She tells us her grandfather first came to Kenya to work on the railways and her family has been there ever since.
Her colleague chimes in that “Indians have been traders and economically they play a very big role in the Kenyan economy.”
At a spice shop just down the road, meanwhile, the third generation Indian owner tells me that Kenyan Asians are spread widely across industries like construction, retail and tourism.
The winds of trade
Of course, merchants from erstwhile unified India (and also comprising of Pakistan) had come to Mombasa long before the railway.
The trade-routes linking East Africa and Asia were already well established.
Mombasa had been a city-state for over 2,000 years bearing long and fruitful relations with the Middle East, Asia and the Far East.
In the port’s heyday “there was ivory being sold like the way we sell cakes now or mahamris as we call them,” said historian Satmbuli Abdillahi Nassir. “There was rhinoceros horns … there was dry skin, there was spices, all this was happening at this port.”
It was the railway lines, however, and the need for labor that first brought a mass migration of people from the sub-continent.
By the mid-1890’s, the British were effectively in control of Kenya and were keen to open up the country’s interior and that of neighboring Uganda to counter German influence in the region.
Having started construction of railway lines in India nearly 50 years earlier, Punjabi engineers and laborers had the skills the British required.
The lion’s share
More 30,000 indentured Indian workers were soon enticed to sail to Mombasa and a new life in Africa.
Indians building Kenyan Railways
The Kenya-Uganda Railway, otherwise known as the “lunatic line”
The country these expectant migrants found upon arrival, however, was vastly different to the land of comparative business opportunity their ancestors inhabit today.
Work on the railways was brutally hard. By the time it had reached its destination in Kisumu on the banks of Lake Victoria, roughly 625 miles from Mombasa, around 2,500 men had died. That’s four people for every mile.
And it wasn’t just the oppressive heat and long hours workers had to contend with.
The man eaters of Tsavo were a pair of lions that killed anywhere between 28 and more than 100 workers during the building of the railway, depending which account you believe. They spread such terror that work stopped until they were eventually shot.
On top of that, there was also sickness and disease to contend with.
“Many people died of malaria and black fever when they were building because of the difficult terrain and there were no medical facilities resulting (in) many deaths,” said Komal Shah, whose ancestors settled just outside Nairobi after the railway was built.
“They had to take risks coming to this place,” she added.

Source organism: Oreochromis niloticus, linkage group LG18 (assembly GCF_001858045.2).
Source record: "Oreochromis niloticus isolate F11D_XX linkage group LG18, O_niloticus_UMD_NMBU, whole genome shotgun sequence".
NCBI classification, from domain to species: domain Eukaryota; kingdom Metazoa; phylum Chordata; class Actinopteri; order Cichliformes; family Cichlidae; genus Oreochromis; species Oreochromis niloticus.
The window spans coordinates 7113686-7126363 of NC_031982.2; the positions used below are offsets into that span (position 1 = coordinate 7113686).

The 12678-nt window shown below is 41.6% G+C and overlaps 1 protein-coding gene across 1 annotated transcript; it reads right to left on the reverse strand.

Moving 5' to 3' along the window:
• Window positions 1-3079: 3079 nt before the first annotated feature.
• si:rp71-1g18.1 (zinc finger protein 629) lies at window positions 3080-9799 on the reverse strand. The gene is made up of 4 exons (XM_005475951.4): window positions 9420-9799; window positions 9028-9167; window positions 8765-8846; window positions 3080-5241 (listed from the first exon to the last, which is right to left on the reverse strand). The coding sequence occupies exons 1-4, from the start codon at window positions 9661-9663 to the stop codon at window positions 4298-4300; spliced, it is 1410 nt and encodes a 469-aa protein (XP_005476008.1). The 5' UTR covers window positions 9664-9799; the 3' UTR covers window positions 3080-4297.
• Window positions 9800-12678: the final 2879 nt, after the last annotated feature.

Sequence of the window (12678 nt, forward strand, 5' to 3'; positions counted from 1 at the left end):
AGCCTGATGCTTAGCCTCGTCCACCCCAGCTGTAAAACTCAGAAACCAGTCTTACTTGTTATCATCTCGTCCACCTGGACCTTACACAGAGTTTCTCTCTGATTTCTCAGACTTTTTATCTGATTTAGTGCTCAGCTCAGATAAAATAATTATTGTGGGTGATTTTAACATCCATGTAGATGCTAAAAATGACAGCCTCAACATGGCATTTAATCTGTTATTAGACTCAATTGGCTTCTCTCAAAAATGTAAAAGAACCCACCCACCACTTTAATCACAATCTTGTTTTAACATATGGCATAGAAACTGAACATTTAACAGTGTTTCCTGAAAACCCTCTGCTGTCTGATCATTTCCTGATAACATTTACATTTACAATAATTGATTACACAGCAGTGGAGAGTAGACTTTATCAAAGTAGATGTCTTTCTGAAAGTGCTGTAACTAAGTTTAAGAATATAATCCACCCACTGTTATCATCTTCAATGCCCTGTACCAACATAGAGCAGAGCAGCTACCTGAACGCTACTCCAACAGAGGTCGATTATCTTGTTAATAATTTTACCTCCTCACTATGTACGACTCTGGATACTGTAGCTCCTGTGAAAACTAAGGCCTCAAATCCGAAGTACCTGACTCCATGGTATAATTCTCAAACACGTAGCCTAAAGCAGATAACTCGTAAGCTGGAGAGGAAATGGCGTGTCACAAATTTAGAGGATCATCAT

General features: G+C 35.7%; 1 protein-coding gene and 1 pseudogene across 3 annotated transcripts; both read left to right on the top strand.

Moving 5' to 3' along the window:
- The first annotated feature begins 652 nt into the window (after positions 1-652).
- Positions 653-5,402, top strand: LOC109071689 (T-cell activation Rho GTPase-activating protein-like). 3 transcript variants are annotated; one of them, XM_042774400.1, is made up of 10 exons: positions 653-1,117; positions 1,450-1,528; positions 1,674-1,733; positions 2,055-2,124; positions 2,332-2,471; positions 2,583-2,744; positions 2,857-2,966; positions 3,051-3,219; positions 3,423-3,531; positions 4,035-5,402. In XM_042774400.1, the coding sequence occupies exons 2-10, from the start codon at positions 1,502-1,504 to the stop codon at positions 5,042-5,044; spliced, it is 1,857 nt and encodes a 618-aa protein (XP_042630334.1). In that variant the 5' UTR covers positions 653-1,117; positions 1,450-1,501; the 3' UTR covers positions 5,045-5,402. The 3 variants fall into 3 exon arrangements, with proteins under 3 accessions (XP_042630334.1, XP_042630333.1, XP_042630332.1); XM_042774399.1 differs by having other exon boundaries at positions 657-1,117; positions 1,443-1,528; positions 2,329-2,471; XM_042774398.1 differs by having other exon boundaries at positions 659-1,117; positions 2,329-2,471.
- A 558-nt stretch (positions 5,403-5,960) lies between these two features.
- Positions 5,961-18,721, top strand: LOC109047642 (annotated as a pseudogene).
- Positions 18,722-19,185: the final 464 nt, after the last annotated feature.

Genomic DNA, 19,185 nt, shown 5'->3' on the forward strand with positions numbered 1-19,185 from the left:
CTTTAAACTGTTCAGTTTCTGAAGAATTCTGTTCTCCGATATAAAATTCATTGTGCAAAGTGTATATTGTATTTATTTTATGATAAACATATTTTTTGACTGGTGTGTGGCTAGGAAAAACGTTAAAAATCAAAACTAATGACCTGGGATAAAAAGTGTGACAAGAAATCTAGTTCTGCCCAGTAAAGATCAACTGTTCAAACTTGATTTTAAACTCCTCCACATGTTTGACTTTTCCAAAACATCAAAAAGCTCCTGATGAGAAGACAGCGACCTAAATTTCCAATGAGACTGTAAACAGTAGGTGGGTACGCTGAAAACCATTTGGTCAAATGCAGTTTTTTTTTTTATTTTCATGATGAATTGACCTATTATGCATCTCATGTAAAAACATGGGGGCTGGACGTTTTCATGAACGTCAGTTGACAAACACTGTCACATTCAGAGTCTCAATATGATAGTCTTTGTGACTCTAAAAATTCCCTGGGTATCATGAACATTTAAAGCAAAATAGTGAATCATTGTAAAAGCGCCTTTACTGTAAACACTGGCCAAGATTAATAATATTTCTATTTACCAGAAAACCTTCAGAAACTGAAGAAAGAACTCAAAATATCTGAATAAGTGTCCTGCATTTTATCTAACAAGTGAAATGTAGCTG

Melting pot
Shah is one of the many Kenyan Asians who today run their own businesses in the Westlands and Parklands districts of the Kenyan capital.
She teaches the ancient Indian discipline of yoga, a far cry from the grueling and punishing work of the railway lines.
But the history and contribution of Shah’s ancestors in building the community and the infrastructure of the country make her proud of her roots.
“I would not like to be distinguished as a Kenyan from a different region of the world,” Shah said. “I am born here and a third generation Asian Kenyan. I proudly say that I am a Kenyan.”
Such open and patriotic sentiments aren’t uniform across the country, however. Outside of the big metropolises such as Nairobi and Mombasa, there is a more complex relationship between communities.
In Kisumu, where the great railway ends, issues of integration between Kenyan Asians and black Africans remain.
Although there are rarely tensions between the groups, neither mixes fully with the other. According to local MP Shakeel Shabbir Ahmed, himself a Kenyan Asian who married a black Kenyan woman, this is something that has to change.
“There has not been a real integration (in Kisumu) … like in Mombasa and Dar es Salaam,” Ahmed said.
“In Kisumu the integration is only when it’s in the shop or at the business … but when they go out of that particular environment there is very little integration either by way of recreation or other facilities.”
While Kenyan Asian’s community makes a substantial economic contribution to wider society, Ahmed believes they should make more of an effort to mix with their compatriots and refrain from being “insular.”
“We are less than 1.4% (of the population) here in Kenya but we hold the purse strings to maybe 30% or 40% of the economy,” Ahmed estimates.
“(But) we must remember that if we earn here, we live here, we must contribute to this country.”
That’s a sentiment that the very first Indian emigres to set foot in this beautiful country would have doubtless agreed with.